Last August, just before we went on holiday in Cornwall, I noticed that an old friend of mine, Steve Wild, the Chair of the Cornwall Methodist District, would be taking a service in the Methodist church in Looe, the town where we would be staying while we were there. Steve is one of the warmest, most positive Christians I have ever had the pleasure to know. And what’s more, he often turns up at services with puppets – most notably Clarence the Frog. So I contacted him and asked whether Clarence would be accompanying him to the service in Looe.

We went as a whole family to the service, and met Steve outside the chapel, where he greeted us in his customary enthusiastic manner. Inside, he led half an hour of community hymn singing before the service proper began. He desperately wanted our two children to pick something, but the church was still on the 1936 Methodist Hymn Book, and our two even find 1983’s Hymns And Psalms far too ancient. He hadn’t brought along Clarence the Frog, but he had brought one of Clarence’s friends, and he let Bex and Mark play with the puppet during the service. Also, at one point, noticing how difficult the service was for them, he conducted a commando raid on the refreshments during the middle of a hymn and came back with a supply of Jaffa Cakes for them.

All in all, Steve is good news. He embodies the good news that he has preached throughout his life as an evangelist, a lecturer, a local minister, and television presenter. And I consider it good news of another kind to hear this week that he has been elected to be next year’s President of the Methodist Conference.

Good news is our theme this morning. Not the good news of Steve, but the Good News of Jesus (whom Steve proclaims). We come to this reading on the back of the fact that both Peter and Cornelius are facing the challenge to change. Cornelius is a good man, a devout religious man, even, but his vision of a man in dazzling clothes (verse 30ff) has shown him he needs more. Peter is being challenged to move outside his Jewish comfort zone, as well. And the reason for both these challenges to change is the Good News of Jesus. We’re going to spend some time this morning thinking about that Good News.

Firstly, who hears the Good News? Listen again to what Peter says when he introduces himself, having disabused Cornelius of the idea that he is anything more than mortal:

You yourselves know that it is unlawful for a Jew to associate with or to visit a Gentile; but God has shown me that I should not call anyone profane or unclean. (Verse 28)

Unclean

Unclean by Edith Soto on Flickr. Some rights reserved.

Never mind the notions of who’s in and who’s out, ‘Unlawful’ is a rather strong translation of a word that here should probably be taken to mean ‘taboo’[1]. All his social conventions and cultural pressure pointed against him having anything to do with Cornelius. But Peter says: ‘God has shown me that I should not call anyone profane or unclean.’

Now that is potent. Social taboos tell us who the goodies are and who the baddies are. They tell us who is clean, and who is dirty. They wield great power, and tend to come with considerable pressure. Yet Peter resists the taboos, because God has told him otherwise. No-one is subject to God’s taboos when it comes to the Gospel.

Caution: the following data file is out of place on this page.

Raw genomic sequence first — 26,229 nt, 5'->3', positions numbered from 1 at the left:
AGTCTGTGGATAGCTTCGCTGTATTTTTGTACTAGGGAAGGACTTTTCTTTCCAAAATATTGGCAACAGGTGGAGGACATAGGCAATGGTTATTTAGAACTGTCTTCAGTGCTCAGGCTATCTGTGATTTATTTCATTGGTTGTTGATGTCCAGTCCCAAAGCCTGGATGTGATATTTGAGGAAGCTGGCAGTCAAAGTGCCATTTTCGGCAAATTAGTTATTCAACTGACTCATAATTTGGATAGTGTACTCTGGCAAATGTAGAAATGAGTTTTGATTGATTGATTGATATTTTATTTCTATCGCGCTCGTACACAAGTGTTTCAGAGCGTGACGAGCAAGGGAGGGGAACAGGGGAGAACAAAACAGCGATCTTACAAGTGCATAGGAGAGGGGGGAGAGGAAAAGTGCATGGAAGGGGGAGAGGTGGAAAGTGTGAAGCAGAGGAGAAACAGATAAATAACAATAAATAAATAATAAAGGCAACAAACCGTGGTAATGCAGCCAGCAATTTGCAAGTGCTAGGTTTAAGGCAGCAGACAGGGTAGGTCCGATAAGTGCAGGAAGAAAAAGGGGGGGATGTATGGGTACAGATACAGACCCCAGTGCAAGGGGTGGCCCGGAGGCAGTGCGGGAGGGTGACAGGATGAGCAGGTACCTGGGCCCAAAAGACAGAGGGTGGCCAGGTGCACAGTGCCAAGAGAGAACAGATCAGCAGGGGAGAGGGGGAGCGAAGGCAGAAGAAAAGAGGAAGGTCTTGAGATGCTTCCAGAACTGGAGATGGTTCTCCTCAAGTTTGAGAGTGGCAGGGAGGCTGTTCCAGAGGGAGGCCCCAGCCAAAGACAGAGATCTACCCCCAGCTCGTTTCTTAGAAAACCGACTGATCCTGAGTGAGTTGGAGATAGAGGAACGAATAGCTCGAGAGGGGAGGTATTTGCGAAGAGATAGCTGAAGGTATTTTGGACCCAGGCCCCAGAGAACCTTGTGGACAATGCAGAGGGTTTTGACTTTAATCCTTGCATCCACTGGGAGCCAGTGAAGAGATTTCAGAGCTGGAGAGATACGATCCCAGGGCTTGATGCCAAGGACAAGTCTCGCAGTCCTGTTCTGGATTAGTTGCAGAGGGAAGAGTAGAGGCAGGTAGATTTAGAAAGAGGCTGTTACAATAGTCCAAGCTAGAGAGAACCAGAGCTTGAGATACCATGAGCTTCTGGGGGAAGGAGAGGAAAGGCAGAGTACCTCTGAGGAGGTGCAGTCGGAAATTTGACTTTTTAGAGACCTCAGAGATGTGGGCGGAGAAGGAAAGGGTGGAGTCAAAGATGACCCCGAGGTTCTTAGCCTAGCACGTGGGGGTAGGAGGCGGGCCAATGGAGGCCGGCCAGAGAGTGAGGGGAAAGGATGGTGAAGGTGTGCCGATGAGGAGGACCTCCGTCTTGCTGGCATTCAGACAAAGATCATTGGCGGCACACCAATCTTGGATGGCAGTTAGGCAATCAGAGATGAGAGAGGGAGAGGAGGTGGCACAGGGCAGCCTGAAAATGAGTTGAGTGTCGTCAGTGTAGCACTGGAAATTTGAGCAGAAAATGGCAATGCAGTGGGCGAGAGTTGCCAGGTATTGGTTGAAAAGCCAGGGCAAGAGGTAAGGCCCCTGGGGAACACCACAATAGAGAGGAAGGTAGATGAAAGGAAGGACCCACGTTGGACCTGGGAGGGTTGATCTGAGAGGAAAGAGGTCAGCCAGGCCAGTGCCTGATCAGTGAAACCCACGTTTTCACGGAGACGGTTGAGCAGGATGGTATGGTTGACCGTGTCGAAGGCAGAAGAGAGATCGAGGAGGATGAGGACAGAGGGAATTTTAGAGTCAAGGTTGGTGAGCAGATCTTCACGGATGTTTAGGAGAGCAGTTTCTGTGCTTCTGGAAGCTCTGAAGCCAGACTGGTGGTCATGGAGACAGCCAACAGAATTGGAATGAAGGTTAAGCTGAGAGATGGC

What might that mean for us? It’s easy to draw up lists and examples of the social taboos we endorse today. Gypsies and travellers are often not welcome in an area, because they are all deemed to make a mess, but are they taboo to God? Evidently not, given the spiritual revival that has happened among them in recent years, and we have some evidence of that not far from here in the existence of a travellers’ church.

Or what about this week when we have seen two high-profile people in our society sent to prison? As a nation we have been disgusted by the phone hacking scandal that has been exposed in recent years, and it is only right that Andy Coulson, the convicted News of the World editor, has been jailed for eighteen months this week. What terrible things he authorised for victims such as Milly Dowler’s family. But has God declared him beyond the bounds of the Gospel? Was the judge right to declare these crimes ‘unforgivable’? Not at all. In fact, he desperately needs the Good News, and this would be a good time to pray for our prison chaplains.

Similarly, Rolf Harris. Many have been shocked to see his arrest, conviction and imprisonment for various sexual assaults, some upon minors. People are now queuing up to tell him to rot in prison and die there, but again – is he beyond the possibilities of God’s grace? By no means. In his twilight years, could he become like the repentant thief on the cross next to Jesus? Absolutely.

Of course, we don’t minimise the serious and deep repentance that will be needed by anyone who responds to the Good News of Jesus, but neither do we as believers in that Gospel deny people the opportunity to hear it and meet Christ.

And not only that, some of our taboos are not even about people who have done wrong. There are still taboos against people for the colour of their skin. There are various ways in which we exclude people because they are ‘not one of us’. But if God does not treat them as ‘profane or unclean’, then what right do we have to exclude them from the offer of God’s love? How can we? The heart of the Good News is a message of mercy and grace for all – including us, because we need that as much as anybody.

We're all waiting for good news

We’re All Waiting For Good News by Meg Wills on Flickr. Some rights reserved.

Secondly, what is the Good News? Many years ago, I read a Christian magazine article where famous church leaders were asked to define the Gospel in fifty words or less. One or two of them said it wasn’t possible, and implicitly they were derided for complicating a simple message.